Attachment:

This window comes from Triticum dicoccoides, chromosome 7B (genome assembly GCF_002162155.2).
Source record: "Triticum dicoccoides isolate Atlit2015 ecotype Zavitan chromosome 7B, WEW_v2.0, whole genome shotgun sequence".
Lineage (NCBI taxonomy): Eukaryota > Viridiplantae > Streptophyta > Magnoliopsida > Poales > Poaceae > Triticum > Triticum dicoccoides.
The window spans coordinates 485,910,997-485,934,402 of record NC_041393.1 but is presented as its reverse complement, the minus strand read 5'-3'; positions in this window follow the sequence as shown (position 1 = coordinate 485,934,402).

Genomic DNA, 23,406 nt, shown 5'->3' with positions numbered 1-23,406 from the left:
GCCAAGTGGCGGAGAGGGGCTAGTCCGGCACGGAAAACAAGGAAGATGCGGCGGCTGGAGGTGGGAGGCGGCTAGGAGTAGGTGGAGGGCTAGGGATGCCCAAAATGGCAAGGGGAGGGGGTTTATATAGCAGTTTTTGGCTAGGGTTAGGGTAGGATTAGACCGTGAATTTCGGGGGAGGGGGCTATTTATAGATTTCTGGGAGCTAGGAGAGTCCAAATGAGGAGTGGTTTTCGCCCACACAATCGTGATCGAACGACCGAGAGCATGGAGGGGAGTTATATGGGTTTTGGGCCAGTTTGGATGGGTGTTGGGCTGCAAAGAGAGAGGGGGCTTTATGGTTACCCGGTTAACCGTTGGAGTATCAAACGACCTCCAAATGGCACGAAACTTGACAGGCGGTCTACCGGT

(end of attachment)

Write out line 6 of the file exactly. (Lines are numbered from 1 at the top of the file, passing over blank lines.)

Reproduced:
GCCAAGTGGCGGAGAGGGGCTAGTCCGGCACGGAAAACAAGGAAGATGCGGCGGCTGGAGGTGGGAGGCGGCTAGGAGTAGGTGGAGGGCTAGGGATGCCCAAAATGGCAAGGGGAGGGGGTTTATATAGCAGTTTTTGGCTAGGGTTAGGGTAGGATTAGACCGTGAATTTCGGGGGAGGGGGCTATTTATAGATTTCTGGGAGCTAGGAGAGTCCAAATGAGGAGTGGTTTTCGCCCACACAATCGTGATCGAACGACCGAGAGCATGGAGGGGAGTTATATGGGTTTTGGGCCAGTTTGGATGGGTGTTGGGCTGCAAAGAGAGAGGGGGCTTTATGGTTACCCGGTTAACCGTTGGAGTATCAAACGACCTCCAAATGGCACGAAACTTGACAGGCGGTCTACCGGT